New research points to these factors that predict joy and peace in an older adult’s daily life.
Posted in , Jul 21, 2021
Three quarters of Americans report that the pandemic has inspired them to reconsider their priorities in life, dedicating themselves anew to their most cherished values, according to a new survey.
Are you among them? Especially for retirees and older adults, the uncertainty and disruption of the pandemic has opened many doors for self-reflection.
The research, conducted by a partnership between Harris Poll, the consulting firm Age Wave, and the financial firm Edward Jones, points to four “pillars” that connect with happiness and peace of mind among retirees.
“At least I have my health,” goes the old chestnut. Whether you live with a chronic condition or are simply facing the realities of living in an aging body, overall health is a central predictor of happiness for older adults—as is each person’s attitude toward their health and wellness. One interesting finding from the survey was that despite the disproportionate risk of the COVID pandemic for older adults, a majority (61 percent) expressed a less anxious, more optimistic mindset, agreeing that the pandemic gave them “more appreciation for what makes life meaningful.”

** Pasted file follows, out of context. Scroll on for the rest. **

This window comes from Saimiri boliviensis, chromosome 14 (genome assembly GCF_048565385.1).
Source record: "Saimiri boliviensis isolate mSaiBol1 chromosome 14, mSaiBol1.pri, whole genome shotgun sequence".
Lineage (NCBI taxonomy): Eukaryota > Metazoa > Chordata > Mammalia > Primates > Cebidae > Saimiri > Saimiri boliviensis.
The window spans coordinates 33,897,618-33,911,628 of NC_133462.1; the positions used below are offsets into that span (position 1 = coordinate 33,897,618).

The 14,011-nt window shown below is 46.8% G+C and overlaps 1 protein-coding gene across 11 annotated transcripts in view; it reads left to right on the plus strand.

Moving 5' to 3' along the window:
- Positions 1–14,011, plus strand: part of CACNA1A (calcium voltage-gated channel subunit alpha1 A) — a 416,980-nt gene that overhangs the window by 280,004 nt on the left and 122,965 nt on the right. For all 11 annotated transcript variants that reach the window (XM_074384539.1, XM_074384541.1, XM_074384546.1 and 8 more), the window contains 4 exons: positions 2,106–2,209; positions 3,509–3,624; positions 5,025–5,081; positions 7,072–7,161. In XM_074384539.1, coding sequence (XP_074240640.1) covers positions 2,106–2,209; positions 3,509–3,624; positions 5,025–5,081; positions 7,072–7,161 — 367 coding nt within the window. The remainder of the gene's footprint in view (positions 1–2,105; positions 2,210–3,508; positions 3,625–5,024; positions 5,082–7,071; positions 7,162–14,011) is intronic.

“Having friends and family who care about me” was a top priority for more than 75 percent of respondents to the survey, and “having a positive impact on family and others” had the particular attention of retirees when asked how they define success. Especially after a year of unwelcome distance from family members, restoring connections and reinvigorating relationships are of paramount importance.
An interesting finding of the survey was that more adults (67 percent) named “spending time with loved ones” as a primary source of purpose than those (40 percent) who identified giving back to the community. Especially after a time of isolation and loneliness for so many, this highlights the primary importance of relationships in happiness.
Health care costs, providing for future generations and other post-retirement financial anxieties are deeply embedded in retirees’ happiness. A majority (61 percent) said they wish they had prepared for their retirements more robustly. If you are a pre-retiree, this finding might inspire you to invest in your future in a new way.
Do these resonate with you as “pillars of happiness?”